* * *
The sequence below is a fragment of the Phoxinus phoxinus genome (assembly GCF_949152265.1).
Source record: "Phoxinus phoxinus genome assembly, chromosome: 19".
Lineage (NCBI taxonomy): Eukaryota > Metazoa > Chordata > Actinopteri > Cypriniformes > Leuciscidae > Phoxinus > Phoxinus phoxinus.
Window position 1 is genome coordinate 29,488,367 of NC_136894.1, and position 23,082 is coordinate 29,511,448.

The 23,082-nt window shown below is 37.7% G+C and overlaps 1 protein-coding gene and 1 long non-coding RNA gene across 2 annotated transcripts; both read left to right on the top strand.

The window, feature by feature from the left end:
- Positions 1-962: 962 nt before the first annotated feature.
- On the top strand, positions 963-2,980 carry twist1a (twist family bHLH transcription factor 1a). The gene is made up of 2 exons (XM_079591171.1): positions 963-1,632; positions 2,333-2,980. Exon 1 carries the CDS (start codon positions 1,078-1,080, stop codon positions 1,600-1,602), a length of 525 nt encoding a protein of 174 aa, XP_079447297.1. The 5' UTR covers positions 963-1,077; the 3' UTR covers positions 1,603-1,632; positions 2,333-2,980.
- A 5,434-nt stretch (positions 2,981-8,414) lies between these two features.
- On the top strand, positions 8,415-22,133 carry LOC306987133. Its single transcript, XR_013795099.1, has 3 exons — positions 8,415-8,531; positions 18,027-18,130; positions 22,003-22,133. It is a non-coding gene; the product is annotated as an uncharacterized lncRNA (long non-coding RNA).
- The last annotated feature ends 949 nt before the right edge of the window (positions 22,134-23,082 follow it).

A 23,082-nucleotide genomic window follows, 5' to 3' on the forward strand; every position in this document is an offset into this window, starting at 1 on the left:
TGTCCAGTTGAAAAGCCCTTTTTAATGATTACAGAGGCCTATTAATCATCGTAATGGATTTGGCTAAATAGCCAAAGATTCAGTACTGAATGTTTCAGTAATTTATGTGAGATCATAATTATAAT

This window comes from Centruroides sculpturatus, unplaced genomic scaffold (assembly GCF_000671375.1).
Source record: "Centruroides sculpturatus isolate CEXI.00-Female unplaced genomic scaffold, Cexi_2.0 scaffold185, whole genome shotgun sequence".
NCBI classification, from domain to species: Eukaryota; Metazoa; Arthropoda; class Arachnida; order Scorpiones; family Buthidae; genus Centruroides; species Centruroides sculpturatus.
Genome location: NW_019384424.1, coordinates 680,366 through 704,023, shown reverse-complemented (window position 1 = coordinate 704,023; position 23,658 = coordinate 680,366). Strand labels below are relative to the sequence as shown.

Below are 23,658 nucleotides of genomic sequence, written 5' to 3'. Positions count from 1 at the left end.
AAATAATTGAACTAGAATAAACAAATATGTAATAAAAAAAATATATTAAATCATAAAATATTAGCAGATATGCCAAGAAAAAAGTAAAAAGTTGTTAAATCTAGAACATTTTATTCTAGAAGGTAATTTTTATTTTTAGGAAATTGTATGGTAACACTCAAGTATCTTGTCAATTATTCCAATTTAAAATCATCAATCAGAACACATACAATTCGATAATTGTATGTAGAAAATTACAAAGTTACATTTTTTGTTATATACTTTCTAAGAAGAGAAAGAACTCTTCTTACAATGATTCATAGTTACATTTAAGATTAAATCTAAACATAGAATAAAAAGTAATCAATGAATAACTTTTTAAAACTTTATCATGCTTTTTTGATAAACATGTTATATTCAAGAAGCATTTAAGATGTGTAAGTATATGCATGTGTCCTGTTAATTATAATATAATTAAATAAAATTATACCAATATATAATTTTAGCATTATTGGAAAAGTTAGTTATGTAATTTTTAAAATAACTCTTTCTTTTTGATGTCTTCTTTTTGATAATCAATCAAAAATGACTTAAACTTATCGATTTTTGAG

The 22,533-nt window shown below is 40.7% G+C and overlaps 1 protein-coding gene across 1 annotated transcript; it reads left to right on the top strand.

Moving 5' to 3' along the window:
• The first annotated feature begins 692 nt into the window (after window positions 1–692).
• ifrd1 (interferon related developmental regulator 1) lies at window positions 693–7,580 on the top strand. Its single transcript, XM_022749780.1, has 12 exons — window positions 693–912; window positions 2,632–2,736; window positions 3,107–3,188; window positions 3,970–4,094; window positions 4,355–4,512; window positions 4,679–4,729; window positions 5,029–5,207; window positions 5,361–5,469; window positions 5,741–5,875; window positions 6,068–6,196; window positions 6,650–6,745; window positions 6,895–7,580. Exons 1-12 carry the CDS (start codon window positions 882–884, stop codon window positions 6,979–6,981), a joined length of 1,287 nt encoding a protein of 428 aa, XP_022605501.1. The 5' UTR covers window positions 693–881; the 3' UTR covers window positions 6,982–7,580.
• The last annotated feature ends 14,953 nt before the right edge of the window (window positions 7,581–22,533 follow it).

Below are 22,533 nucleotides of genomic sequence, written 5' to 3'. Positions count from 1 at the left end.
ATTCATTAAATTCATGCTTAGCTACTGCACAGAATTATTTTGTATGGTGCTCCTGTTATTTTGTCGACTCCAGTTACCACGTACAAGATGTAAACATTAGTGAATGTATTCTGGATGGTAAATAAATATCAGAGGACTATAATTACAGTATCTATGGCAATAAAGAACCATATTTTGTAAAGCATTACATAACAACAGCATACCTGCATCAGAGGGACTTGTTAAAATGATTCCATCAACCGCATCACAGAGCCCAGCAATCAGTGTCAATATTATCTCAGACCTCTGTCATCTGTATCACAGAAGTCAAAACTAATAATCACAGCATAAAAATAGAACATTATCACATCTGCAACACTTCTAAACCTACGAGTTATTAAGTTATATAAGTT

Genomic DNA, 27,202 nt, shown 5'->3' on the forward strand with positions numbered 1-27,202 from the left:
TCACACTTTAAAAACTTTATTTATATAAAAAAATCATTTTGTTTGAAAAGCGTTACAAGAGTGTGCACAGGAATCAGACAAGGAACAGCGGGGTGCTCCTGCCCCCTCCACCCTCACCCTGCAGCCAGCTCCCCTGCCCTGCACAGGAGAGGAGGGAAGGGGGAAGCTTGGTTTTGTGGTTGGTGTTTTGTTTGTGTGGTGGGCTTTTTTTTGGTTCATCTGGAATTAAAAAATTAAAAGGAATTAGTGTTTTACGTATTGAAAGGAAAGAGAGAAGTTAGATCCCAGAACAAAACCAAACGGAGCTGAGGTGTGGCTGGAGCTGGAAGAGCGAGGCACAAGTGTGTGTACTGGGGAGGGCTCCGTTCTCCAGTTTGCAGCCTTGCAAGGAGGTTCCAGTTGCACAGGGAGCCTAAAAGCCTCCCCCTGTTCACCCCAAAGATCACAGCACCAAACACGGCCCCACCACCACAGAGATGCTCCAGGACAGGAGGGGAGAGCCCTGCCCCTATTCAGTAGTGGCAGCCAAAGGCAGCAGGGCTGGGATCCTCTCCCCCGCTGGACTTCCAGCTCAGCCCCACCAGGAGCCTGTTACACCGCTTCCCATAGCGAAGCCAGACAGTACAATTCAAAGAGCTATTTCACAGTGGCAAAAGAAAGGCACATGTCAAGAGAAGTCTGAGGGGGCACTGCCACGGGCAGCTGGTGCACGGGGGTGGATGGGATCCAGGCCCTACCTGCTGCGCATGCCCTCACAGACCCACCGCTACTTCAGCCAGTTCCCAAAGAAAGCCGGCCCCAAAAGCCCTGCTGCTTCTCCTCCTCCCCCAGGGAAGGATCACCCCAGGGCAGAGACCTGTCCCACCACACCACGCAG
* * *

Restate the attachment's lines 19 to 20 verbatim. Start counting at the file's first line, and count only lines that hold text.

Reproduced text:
AAATAATTGAACTAGAATAAACAAATATGTAATAAAAAAAATATATTAAATCATAAAATATTAGCAGATATGCCAAGAAAAAAGTAAAAAGTTGTTAAATCTAGAACATTTTATTCTAGAAGGTAATTTTTATTTTTAGGAAATTGTATGGTAACACTCAAGTATCTTGTCAATTATTCCAATTTAAAATCATCAATCAGAACACATACAATTCGATAATTGTATGTAGAAAATTACAAAGTTACATTTTTTGTTATATACTTTCTAAGAAGAGAAAGAACTCTTCTTACAATGATTCATAGTTACATTTAAGATTAAATCTAAACATAGAATAAAAAGTAATCAATGAATAACTTTTTAAAACTTTATCATGCTTTTTTGATAAACATGTTATATTCAAGAAGCATTTAAGATGTGTAAGTATATGCATGTGTCCTGTTAATTATAATATAATTAAATAAAATTATACCAATATATAATTTTAGCATTATTGGAAAAGTTAGTTATGTAATTTTTAAAATAACTCTTTCTTTTTGATGTCTTCTTTTTGATAATCAATCAAAAATGACTTAAACTTATCGATTTTTGAG

The 22,533-nt window shown below is 40.7% G+C and overlaps 1 protein-coding gene across 1 annotated transcript; it reads left to right on the top strand.